Taxpayers in Japan Tax Deductions for Family Living Abroad

Aki Japan Tax Services | Your Income and Corporate Tax Specialists | Taxpayers in Japan Tax Deductions for Family Living Abroad

Author Aki Kojima

Certified Public Tax Accountant with an MBA, member of the Association of Micro M&A Professionals, and licensed real estate agent. I provide tax advisory services, asset management consulting, and support for business owners, freelancers, and sole proprietors. I have extensive experience in international sales, accounting, labor relations, recruiting, and IT management. In addition to my professional work, I write articles and books on taxation and financial education. I enjoy swimming, reading, photography, and spending time in nature with my two children.

January 11, 2024

January 11, 2024

Today, I’m excited to share a valuable system that can help reduce your Japanese income tax when you send money to your family living abroad. This includes grandparents, children, or other relatives. Many worry about balancing family financial support with their tax obligations. Fortunately, there are specific rules in place that can help you manage both effectively.

Tax Reduction for Remittances to Elderly Family Members

One key aspect of this system is the tax reduction you can get by remitting money to family members over 69. For instance, with an income tax rate of 5% and a 10% resident tax, sending a certain amount can legally reduce your taxes by 62,000 yen. This falls under the exemption for dependents related to overseas relatives.

Navigating the Recent Changes and Requirements

It’s important to note that proving eligibility for this income tax deduction has become more stringent due to past misuse. To ensure compliance and benefit from this system, you must be aware of the recent revisions and the necessary documentation.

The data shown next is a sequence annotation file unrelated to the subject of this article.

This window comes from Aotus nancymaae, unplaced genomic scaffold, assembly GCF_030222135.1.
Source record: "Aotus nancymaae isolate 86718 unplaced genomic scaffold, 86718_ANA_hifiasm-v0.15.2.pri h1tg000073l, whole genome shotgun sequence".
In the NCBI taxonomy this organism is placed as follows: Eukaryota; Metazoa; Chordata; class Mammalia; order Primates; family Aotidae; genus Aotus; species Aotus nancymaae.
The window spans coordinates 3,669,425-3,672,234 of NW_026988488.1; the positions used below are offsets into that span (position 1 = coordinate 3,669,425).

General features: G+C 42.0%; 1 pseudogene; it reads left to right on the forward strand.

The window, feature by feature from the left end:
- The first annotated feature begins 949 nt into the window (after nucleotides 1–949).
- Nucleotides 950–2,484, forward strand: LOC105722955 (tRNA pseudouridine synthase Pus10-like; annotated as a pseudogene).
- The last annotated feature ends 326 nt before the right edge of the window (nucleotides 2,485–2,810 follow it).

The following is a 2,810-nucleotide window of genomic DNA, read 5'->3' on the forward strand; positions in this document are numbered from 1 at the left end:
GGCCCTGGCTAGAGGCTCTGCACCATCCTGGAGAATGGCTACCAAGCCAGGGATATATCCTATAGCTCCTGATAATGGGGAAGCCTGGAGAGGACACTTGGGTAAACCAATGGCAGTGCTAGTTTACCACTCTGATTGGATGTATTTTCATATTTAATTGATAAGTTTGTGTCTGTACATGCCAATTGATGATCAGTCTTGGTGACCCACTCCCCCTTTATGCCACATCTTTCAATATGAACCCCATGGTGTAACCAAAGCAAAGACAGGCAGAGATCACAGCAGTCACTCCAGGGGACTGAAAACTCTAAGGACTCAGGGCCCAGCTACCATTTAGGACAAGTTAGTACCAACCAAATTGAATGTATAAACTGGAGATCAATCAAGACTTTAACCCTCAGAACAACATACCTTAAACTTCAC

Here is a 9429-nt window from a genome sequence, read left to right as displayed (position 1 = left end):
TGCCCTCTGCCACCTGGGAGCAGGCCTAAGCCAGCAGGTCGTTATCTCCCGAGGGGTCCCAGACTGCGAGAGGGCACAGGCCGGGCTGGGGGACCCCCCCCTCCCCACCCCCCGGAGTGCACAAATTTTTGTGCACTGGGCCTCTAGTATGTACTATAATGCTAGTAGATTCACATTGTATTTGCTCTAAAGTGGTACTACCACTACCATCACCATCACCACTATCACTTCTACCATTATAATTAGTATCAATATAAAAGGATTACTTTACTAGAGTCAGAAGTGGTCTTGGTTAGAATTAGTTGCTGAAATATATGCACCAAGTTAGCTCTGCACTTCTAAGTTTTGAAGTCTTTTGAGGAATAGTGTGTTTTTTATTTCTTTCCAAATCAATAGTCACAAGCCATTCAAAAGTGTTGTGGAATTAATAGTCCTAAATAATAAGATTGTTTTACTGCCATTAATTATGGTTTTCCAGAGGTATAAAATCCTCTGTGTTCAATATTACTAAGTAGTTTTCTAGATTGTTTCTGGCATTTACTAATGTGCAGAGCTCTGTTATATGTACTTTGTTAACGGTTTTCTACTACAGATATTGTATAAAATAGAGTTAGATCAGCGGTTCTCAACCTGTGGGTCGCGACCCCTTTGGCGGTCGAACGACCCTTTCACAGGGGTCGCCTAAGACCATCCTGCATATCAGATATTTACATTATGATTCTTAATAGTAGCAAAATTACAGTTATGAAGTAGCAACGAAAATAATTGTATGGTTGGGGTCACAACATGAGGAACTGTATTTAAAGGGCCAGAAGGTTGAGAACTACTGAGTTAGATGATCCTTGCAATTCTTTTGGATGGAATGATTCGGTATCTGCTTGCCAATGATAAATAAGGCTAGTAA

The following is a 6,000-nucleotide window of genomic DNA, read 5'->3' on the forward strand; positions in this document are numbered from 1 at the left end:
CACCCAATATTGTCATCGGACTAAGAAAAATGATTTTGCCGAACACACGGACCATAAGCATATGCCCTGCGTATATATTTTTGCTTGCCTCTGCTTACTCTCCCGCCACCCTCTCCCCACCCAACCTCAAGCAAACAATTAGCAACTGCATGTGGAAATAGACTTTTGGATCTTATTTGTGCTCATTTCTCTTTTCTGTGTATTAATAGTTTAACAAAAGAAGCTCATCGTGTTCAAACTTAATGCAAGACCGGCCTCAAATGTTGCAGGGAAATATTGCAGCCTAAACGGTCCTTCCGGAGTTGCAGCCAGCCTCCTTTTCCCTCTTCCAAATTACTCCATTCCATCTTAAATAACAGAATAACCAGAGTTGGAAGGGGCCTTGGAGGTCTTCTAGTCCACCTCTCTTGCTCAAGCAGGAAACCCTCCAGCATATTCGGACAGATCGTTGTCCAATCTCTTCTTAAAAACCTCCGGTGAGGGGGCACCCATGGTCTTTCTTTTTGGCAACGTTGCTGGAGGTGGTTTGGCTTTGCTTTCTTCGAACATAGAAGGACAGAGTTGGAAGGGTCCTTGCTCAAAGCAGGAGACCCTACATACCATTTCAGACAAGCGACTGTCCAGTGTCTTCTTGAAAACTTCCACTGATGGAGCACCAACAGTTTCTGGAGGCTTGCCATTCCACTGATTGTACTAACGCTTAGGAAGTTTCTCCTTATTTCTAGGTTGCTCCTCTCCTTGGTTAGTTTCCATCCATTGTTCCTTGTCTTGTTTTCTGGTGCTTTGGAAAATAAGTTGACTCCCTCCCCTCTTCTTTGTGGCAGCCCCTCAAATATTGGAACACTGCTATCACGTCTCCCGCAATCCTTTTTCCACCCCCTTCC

Who is Eligible?

Eligibility for remittance tax deductions includes:

  1. Blood relatives up to the sixth degree of kinship and in-laws up to the third degree.
  2. The taxpayer and their family must live together in the same livelihood.
  3. The total annual income of the family member should be equal to or less than 480,000 yen.

Documentation Needed

To qualify, you’ll need to provide:

  1. Proof of relationship, such as a copy of the family register or passport.
  2. Documents from financial institutions or credit card issuers showing the remittance.

Additional documents are essential if the family members are between 30 and 69.

  1. For students studying abroad, a student visa is required.
  2. For disabled family members, no additional documents are needed but he/she needs to be categorized under Japanese laws.
  3. For others, a remittance document of 380,000 yen or more is necessary.

Important Considerations

  • Hand-delivered cash is not applicable; you need a certificate of money transfer.
  • The age limitation for dependents has been revised.
  • Ensure proper calculation and preparation of documentation to avoid issues, primarily if your company handles the tax adjustments.

Conclusion

Understanding and utilizing this tax deduction system can significantly benefit those supporting family members abroad. It’s crucial to stay informed about the Japanese taxation system and ensure all requirements are met. By doing so, you can support your family while managing your tax liabilities effectively.

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